Sentakuya Shin-chan: A bad game in almost every regard, but I don't have much else to write about today. Sentakuya Shin-chan means "Dry Cleaning Shin-chan". The player takes the role of Shinji, a jobless ronin that has his funds taken away by his parents, who simply tell him to get a job and he's on his own. He looks through the classifieds and finds an ad for help at a dry cleaning place called "Asai Cleaning". This is where his adventures in dry cleaning and adulterous activities begin, since he manages to get a job at Assai as a pick-up and delivery guy. As luck would have it, the cleaner's is owned by Asai Sayaka, a young widow who inherited the shop from her deceased husband. Yes, you know where this going, so I won't say any more. My main gripe is that the game is hideously repetitive, lacks in music and some of the character designs are just a bit on the weird side...almost as if overdone. The characters themselves don't shine much, since aside from Sayaka we have Ukai Masayo (an uninteresting celebrity-type woman), Enomoto Mari (the seemingly innocent foreigner that speaks REALLY broken Japanese and has a really annoying voice), and Igarashi Yuuko (owner of a dry cleaner's and self-proclaimed rival of Sayaka). The concept is kind of interesting (especially since Sayaka is the type of woman who is learning the ropes as she goes), but the execution is not good. This is further aggravated by the less-than-stellar characters. That and the needlessly excessive ero, but that goes without saying. In short, boring yaru game.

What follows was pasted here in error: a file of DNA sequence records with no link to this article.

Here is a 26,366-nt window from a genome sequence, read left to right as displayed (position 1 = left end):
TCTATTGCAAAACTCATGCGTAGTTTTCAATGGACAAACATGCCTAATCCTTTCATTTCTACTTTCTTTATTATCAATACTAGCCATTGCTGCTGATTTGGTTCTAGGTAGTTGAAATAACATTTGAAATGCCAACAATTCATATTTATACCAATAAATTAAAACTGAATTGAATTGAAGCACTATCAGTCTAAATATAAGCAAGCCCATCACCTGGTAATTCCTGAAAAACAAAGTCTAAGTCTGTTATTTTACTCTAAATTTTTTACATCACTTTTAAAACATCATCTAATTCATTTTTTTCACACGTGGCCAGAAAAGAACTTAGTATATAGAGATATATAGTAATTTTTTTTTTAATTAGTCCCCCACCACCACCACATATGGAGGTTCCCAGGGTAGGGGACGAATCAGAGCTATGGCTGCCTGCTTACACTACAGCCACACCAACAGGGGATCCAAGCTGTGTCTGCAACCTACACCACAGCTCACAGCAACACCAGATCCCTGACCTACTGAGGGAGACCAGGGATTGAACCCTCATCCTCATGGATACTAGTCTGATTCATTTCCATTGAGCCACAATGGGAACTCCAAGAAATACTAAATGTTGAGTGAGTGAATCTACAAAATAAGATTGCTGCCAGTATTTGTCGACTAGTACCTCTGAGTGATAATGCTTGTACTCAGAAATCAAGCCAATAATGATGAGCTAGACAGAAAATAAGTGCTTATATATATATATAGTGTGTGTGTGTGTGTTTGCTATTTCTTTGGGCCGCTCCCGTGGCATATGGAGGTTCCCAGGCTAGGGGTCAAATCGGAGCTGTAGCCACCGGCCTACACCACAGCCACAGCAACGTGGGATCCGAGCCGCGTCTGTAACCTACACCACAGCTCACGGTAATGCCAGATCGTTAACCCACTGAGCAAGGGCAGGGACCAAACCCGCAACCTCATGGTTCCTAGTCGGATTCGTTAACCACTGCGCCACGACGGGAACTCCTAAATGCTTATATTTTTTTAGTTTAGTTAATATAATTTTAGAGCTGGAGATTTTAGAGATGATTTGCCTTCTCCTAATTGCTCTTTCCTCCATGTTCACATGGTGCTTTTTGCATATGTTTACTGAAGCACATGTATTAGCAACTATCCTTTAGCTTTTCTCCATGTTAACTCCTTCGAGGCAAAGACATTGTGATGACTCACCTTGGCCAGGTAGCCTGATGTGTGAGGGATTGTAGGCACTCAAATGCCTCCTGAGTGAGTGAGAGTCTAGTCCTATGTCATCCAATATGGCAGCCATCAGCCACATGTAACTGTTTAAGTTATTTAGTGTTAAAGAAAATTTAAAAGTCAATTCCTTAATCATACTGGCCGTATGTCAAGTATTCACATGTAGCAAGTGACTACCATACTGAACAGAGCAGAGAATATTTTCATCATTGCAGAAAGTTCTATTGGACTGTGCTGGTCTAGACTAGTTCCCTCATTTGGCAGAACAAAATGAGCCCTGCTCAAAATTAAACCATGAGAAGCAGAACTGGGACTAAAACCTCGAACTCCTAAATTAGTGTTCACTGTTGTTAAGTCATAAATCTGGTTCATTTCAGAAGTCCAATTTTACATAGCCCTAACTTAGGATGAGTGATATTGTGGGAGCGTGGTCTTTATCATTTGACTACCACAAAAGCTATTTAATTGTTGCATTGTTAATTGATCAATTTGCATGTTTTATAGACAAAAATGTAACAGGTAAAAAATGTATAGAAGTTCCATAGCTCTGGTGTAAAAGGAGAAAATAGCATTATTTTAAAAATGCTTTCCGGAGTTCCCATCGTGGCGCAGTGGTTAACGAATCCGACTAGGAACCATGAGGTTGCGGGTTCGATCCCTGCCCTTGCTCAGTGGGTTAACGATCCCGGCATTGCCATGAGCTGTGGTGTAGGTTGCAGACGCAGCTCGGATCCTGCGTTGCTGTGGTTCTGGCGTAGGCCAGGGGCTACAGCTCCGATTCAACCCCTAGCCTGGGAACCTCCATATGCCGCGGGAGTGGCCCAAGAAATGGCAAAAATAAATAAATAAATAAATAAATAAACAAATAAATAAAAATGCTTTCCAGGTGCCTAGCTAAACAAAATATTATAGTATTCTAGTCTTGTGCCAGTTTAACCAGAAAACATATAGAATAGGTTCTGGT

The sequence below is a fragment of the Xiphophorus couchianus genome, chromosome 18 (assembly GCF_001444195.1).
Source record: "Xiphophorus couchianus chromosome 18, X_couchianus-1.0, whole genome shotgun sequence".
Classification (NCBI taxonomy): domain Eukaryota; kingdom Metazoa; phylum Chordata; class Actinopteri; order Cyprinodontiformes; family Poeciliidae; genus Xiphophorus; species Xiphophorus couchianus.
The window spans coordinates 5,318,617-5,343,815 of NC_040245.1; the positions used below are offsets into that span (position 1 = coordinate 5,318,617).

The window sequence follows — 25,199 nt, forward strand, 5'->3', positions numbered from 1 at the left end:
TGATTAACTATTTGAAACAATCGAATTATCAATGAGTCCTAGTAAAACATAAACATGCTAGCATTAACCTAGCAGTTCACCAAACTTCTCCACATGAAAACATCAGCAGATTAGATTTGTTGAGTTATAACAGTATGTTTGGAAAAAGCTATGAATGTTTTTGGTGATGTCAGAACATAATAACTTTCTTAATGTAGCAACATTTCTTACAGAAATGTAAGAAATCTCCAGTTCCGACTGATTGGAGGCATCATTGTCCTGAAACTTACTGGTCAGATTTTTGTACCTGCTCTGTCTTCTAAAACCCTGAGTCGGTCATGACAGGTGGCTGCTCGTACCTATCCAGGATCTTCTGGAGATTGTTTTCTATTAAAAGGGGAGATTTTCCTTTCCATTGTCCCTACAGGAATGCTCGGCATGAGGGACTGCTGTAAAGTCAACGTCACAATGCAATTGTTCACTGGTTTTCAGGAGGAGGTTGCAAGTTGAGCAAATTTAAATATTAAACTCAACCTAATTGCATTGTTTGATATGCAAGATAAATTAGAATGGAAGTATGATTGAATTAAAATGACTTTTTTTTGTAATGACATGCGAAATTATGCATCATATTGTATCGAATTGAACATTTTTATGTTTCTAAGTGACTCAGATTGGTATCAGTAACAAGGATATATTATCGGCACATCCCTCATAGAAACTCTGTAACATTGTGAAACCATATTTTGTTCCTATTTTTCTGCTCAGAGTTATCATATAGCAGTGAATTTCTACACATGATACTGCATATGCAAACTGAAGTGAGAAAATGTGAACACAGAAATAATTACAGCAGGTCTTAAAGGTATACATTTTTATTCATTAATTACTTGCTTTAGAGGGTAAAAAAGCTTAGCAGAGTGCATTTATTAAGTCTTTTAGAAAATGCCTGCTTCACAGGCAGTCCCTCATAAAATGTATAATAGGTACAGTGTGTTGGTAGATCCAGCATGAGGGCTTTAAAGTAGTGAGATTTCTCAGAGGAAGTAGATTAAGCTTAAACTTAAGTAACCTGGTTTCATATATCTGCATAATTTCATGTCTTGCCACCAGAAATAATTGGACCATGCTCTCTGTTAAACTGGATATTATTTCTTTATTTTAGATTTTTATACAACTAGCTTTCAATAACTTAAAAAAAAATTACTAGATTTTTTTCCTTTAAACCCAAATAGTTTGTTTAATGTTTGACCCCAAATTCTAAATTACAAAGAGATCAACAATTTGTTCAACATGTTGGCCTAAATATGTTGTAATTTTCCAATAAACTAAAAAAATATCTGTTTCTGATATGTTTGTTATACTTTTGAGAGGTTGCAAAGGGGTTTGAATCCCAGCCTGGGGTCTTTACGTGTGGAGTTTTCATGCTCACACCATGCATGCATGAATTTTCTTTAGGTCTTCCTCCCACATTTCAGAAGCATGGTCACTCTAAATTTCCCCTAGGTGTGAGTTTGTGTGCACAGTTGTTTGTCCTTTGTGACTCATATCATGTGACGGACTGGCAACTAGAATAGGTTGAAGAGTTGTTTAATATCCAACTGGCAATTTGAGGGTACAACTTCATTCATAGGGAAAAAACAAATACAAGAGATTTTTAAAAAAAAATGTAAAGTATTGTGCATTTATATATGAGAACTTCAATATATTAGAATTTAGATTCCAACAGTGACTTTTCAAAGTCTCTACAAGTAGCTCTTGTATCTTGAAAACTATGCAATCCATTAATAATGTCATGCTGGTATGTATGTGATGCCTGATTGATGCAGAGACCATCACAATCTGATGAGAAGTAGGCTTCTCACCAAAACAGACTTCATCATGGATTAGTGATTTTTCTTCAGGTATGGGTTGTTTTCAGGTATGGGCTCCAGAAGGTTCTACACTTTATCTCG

Legend of Zelda ~The Twilight Princess~: This I have found to be the subject of debate as to whether this title is worthy of being in the Zelda franchise. My view on the matter is as follows: The game took a different route in expressing it's setting, while at the same time doing away with the now over-used concept of the holders of the Triforce pieces being pivotal to the plot in the games. It's interesting that the lesser roles Link, Zelda and Ganondorf play in TP have met so much resistance, especially since Link in other games has been the mute protagonist with little to no background, Zelda has been the character you don't see until very near the end of the game (Kamigami no Triforce, AKA A Link to the Past being the only game in the series that does not follow this scheme), and Ganondorf has been the king of thieves who threatens peace and order in the world. Comparatively, TP places them with characters who bring a story greater than a simple conflict involving the three holders of the Triforce. In fact, it is not even talked about until real late in the game.